MSM faculty member Lucie Robert has a busy teaching schedule at MSM and is a sought-after judge for high-profile international strings competitions. She talks to us about the judging process and the challenges of being on a jury of important competitions.
Lucie Robert’s students have gone on to win major prizes, be placed in important orchestras around the world, and take part in critically acclaimed recordings. She’s now frequently travelling around the world to sit on the juries of high-profile international strings competitions.
What recent and upcoming juries you have been taking part in recent years?
Lucie Robert: “During the past year I’ve been quite busy, having had the honor of adjudicating three international violin competitions: the 2021 Isang Yun International Violin Competition in Tongyeong City, South Korea; the 2022 XII International Jean Sibelius Violin Competition in Helsinki, Finland; and the 10th International Louis Spohr Competition for Young Violinists in Weimar, Germany. I’ll be be returning this coming April to my hometown of Montreal to be a jury member of the Concours Musical International de Montréal Violin 2023. I had the pleasure of serving on that jury previously in 2006.”
Photo: Lucie Robert (fourth from left) with other jury members at the 10th International Louis Spohr Competition for Young Violinists in Weimar, Germany.
What is your role on these juries? What are you looking for in a participating artist?
Lucie Robert: “Being a juror in an international competition is a huge responsibility and it is one that I never take lightly. Of course, we always hope to find the next greatest violinist, someone who will survive the test of time and have a huge career. As these are international competitions, we all expect an extremely high level of technical command, but that is only the start. For me, I want to hear an artist – one who has a clear musical voice, who keeps my interest and moves me. Basically, someone I would want to spend money to hear perform in any great hall in the world. This is always my wish.”
Can you give us a behind the scenes understanding of the process during the deliberations?
Lucie Robert: “Every competition is unique since each one has different jury members and slightly different rules. Having said this, this is what generally happens: Generally there are three rounds – preliminary, semi-finals and finals. Each jury member writes down their impressions of the competitors’ performances for their own reference and then grades them according to the numeric scale established by that competition. This is very important because when you have more than 60 participants in the first round and you need to narrow the field to 12 competitors or fewer for the semi-final, and so you had better remember whom you liked! The same thing happens in the second round. Up to this point, deliberation has not yet taken place. In the final round, which is usually a performance of a concerto with orchestra, sometimes there’s a tie, so the president of the jury might open up deliberation amongst the judges.”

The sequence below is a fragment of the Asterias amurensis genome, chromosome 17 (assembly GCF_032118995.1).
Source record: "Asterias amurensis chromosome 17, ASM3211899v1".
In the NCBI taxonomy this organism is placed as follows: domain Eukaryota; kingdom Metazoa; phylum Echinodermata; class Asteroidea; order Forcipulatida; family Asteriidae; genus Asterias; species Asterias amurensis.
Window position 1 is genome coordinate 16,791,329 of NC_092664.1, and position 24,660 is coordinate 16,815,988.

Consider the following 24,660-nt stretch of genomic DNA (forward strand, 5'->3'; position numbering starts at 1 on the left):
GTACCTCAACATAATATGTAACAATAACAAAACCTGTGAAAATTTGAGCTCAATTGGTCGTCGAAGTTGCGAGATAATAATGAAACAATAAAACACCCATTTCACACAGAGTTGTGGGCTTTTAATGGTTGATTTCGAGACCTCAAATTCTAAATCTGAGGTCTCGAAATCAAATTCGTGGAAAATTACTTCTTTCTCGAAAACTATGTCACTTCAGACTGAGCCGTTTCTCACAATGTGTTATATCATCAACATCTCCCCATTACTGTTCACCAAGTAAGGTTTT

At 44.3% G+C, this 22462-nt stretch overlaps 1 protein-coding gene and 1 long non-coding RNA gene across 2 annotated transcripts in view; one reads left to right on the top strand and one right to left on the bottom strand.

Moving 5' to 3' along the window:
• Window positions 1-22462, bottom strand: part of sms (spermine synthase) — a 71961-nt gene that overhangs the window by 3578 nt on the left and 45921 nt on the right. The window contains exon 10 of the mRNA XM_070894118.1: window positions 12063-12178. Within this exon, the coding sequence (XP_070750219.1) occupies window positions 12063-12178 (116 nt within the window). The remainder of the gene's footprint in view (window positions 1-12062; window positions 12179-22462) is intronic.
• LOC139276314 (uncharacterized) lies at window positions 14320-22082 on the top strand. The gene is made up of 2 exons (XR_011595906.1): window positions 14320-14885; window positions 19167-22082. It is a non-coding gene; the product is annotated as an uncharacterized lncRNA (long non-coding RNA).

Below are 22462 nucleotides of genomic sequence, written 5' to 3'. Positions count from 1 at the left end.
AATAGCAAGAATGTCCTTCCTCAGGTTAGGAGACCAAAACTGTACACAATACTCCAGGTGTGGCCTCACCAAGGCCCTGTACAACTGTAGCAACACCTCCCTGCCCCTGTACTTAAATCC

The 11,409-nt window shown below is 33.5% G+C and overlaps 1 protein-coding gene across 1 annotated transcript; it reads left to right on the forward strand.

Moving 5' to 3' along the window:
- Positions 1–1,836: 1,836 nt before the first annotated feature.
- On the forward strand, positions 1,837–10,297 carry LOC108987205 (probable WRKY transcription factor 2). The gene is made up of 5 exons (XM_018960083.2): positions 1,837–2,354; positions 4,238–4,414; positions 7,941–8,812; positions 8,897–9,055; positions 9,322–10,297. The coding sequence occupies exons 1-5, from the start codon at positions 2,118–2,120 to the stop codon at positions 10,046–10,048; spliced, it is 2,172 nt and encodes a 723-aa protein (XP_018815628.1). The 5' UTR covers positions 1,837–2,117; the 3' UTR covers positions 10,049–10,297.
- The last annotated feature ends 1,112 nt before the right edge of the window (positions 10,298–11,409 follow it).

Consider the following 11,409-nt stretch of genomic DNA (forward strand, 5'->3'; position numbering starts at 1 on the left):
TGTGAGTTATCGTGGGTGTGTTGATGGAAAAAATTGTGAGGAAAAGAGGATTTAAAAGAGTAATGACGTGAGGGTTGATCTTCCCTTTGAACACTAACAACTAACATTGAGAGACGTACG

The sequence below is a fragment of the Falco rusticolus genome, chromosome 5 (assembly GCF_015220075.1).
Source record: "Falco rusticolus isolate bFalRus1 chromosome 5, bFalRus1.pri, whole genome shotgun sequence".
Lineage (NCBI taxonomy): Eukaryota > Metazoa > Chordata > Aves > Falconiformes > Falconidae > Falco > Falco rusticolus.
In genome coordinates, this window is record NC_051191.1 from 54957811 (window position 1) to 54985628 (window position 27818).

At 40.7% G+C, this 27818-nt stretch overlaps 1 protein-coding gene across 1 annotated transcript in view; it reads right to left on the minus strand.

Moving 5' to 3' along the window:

What is the greatest challenge about being a judge on a jury?
Lucie Robert: “When you’ve been teaching for many years and are so familiar with most of the violin repertoire that’s being performed, it can be difficult to hear an interpretation of one of those pieces that’s different from what you’re accustomed to. I try to keep an open mind and if the performance is musically intelligent, makes sense stylistically, and is sincere in its musical conviction, it will win me over. Of course, this is all very subjective.”
“Being a juror in an international competition is a huge responsibility and it is one that I never take lightly.”
MSM violin faculty member
Several of your students have had major successes recently, can you tell us about this?
Lucie Robert: “It has of course been a very difficult and challenging time for our students because of the pandemic. I am very happy that two of my students just won major orchestra positions: Lumeng Yang with the National Center Orchestra of the Performing Arts in Beijing, and Guolong Wang with the China National Symphony Orchestra. Current PPD student Maïthéna Girault performed for the second year in a row with the Sphynx Virtuosi in three different tours including an appearance at Carnegie Hall as assistant principal second violin. Next semester, current third year undergraduate student, Risa Hokamura, also a student of Koichiro Harada, will be giving both her New York and Washington debuts as winner of the Young Concert Artists auditions.”
Why would you recommend MSM to an aspiring professional violinist? What makes MSM special in your opinion?
Lucie Robert: “MSM is a special place – incredibly vibrant, diverse, and at the same time a very caring school. This is not an easy balance to find when the performance and talent level is so high, and the school is located in one of the most intense cities in the world! The faculty is superb and extremely caring and passionate about their talent and about helping them. I think it’s the ideal environment for students to study and grow and get a real taste of professional artistic life in the heart of this great city. A life in music and art is what we aspire to have, but it is also very competitive and can be harmful for some. For me, MSM is the great music school with a heart, and that’s what makes the difference.”
“For me, MSM is the great music school with a heart, and that’s what makes the difference.”
MSM violin faculty member